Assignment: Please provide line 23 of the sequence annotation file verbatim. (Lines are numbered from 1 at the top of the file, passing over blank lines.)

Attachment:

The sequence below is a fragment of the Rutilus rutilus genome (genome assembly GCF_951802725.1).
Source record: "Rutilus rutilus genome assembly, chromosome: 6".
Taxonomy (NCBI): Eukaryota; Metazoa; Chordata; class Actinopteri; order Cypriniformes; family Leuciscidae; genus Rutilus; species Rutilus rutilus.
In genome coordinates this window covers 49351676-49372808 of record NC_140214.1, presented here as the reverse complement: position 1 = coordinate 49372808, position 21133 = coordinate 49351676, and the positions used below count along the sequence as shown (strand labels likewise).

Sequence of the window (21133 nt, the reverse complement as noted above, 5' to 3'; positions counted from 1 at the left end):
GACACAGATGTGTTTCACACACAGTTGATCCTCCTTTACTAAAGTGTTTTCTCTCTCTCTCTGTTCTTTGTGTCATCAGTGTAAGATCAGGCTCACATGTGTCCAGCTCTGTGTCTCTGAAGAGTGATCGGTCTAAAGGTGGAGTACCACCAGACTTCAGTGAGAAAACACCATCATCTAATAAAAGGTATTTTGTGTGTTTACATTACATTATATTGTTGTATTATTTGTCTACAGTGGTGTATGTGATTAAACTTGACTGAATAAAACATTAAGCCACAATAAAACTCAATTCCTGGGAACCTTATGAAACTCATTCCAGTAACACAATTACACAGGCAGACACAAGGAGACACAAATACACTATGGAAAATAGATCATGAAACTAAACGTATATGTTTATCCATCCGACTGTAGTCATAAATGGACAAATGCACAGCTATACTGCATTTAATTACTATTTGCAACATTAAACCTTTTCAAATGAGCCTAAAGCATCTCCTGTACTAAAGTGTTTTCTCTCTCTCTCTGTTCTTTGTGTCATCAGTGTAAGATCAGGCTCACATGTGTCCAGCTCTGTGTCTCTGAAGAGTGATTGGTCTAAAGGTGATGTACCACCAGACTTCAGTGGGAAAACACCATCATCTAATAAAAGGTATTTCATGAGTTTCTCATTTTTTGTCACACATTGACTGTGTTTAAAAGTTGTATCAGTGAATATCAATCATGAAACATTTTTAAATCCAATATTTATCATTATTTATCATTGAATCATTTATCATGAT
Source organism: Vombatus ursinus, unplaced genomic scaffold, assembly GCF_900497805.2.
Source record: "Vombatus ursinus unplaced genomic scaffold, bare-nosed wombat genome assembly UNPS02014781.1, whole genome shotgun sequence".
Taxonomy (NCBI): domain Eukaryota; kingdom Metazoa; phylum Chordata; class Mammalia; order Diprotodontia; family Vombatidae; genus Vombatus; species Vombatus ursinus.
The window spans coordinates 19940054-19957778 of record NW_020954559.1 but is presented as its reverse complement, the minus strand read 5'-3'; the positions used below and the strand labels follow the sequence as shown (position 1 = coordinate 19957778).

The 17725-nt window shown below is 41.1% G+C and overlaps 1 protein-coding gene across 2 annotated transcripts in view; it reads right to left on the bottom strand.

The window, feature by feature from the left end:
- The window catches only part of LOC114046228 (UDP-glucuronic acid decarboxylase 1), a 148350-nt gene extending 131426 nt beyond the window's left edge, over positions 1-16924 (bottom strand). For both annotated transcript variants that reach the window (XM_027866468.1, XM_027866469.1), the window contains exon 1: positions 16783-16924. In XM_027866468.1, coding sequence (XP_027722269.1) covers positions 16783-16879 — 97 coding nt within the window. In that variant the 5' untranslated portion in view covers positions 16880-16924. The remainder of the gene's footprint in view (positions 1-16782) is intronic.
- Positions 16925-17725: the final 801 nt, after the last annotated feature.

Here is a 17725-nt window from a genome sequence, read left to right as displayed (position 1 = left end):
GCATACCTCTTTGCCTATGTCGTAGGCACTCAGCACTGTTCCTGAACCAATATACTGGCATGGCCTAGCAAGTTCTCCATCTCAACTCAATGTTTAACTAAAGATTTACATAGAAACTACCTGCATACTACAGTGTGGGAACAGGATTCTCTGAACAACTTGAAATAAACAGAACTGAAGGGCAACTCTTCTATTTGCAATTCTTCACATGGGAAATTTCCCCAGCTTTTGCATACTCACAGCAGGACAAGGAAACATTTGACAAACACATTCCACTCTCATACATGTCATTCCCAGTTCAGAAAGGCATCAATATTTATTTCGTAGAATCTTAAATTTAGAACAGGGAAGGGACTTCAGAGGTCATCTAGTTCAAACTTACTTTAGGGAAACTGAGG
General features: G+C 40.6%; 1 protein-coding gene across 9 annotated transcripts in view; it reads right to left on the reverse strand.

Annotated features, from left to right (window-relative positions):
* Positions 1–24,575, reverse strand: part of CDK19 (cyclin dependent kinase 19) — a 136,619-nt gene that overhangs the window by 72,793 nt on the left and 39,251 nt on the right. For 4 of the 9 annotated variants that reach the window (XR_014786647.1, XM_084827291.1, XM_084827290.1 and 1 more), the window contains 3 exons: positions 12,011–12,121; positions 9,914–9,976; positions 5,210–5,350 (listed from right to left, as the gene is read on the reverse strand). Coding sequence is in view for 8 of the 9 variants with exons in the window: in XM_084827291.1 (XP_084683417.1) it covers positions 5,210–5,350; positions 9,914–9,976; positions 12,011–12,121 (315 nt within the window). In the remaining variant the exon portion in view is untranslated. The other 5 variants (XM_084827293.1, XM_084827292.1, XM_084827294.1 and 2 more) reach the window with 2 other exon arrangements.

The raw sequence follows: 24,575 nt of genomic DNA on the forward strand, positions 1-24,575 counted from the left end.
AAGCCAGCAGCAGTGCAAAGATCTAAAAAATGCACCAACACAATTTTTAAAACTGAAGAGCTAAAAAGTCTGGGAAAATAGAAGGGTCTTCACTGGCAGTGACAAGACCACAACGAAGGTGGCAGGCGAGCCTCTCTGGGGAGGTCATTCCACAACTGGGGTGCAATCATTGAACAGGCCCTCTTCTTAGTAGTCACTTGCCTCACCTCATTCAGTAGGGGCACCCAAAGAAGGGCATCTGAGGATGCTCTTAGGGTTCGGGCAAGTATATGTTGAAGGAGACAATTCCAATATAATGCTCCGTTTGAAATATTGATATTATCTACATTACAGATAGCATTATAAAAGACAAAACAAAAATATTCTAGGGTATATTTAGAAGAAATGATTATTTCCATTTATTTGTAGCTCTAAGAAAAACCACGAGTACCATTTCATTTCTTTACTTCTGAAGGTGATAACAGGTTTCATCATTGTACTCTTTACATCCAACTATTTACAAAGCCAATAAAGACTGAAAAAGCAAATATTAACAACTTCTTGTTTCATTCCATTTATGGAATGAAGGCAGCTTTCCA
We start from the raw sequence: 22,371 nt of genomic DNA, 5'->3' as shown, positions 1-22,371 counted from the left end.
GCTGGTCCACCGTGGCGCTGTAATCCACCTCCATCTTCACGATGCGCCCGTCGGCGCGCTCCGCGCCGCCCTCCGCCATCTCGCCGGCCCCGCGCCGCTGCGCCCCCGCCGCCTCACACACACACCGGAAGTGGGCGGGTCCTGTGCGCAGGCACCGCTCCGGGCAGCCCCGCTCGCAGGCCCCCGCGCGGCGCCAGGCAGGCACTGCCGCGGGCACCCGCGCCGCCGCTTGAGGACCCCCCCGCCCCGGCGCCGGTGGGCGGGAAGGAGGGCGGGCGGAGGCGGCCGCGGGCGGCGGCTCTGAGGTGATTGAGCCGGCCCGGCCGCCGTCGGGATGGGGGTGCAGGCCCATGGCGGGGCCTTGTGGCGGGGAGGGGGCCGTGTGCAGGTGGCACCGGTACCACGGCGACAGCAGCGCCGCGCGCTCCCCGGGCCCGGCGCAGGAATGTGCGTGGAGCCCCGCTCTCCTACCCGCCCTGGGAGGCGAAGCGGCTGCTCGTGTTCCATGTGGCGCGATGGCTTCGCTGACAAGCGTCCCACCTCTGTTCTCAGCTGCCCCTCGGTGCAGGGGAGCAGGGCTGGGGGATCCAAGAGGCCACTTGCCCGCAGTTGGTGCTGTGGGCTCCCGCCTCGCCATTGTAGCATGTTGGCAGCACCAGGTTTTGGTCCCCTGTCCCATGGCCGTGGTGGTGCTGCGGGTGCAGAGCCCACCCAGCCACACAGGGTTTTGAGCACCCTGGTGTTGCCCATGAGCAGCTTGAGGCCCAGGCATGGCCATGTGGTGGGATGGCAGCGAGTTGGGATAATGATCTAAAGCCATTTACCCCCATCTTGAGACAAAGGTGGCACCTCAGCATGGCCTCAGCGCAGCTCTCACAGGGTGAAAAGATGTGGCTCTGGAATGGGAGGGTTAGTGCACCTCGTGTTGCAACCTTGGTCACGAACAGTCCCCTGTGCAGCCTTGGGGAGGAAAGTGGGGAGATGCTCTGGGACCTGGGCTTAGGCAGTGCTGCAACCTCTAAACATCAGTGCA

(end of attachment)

GCTGGTCCACCGTGGCGCTGTAATCCACCTCCATCTTCACGATGCGCCCGTCGGCGCGCTCCGCGCCGCCCTCCGCCATCTCGCCGGCCCCGCGCCGCTGCGCCCCCGCCGCCTCACACACACACCGGAAGTGGGCGGGTCCTGTGCGCAGGCACCGCTCCGGGCAGCCCCGCTCGCAGGCCCCCGCGCGGCGCCAGGCAGGCACTGCCGCGGGCACCCGCGCCGCCGCTTGAGGACCCCCCCGCCCCGGCGCCGGTGGGCGGGAAGGAGGGCGGGCGGAGGCGGCCGCGGGCGGCGGCTCTGAGGTGATTGAGCCGGCCCGGCCGCCGTCGGGATGGGGGTGCAGGCCCATGGCGGGGCCTTGTGGCGGGGAGGGGGCCGTGTGCAGGTGGCACCGGTACCACGGCGACAGCAGCGCCGCGCGCTCCCCGGGCCCGGCGCAGGAATGTGCGTGGAGCCCCGCTCTCCTACCCGCCCTGGGAGGCGAAGCGGCTGCTCGTGTTCCATGTGGCGCGATGGCTTCGCTGACAAGCGTCCCACCTCTGTTCTCAGCTGCCCCTCGGTGCAGGGGAGCAGGGCTGGGGGATCCAAGAGGCCACTTGCCCGCAGTTGGTGCTGTGGGCTCCCGCCTCGCCATTGTAGCATGTTGGCAGCACCAGGTTTTGGTCCCCTGTCCCATGGCCGTGGTGGTGCTGCGGGTGCAGAGCCCACCCAGCCACACAGGGTTTTGAGCACCCTGGTGTTGCCCATGAGCAGCTTGAGGCCCAGGCATGGCCATGTGGTGGGATGGCAGCGAGTTGGGATAATGATCTAAAGCCATTTACCCCCATCTTGAGACAAAGGTGGCACCTCAGCATGGCCTCAGCGCAGCTCTCACAGGGTGAAAAGATGTGGCTCTGGAATGGGAGGGTTAGTGCACCTCGTGTTGCAACCTTGGTCACGAACAGTCCCCTGTGCAGCCTTGGGGAGGAAAGTGGGGAGATGCTCTGGGACCTGGGCTTAGGCAGTGCTGCAACCTCTAAACATCAGTGCA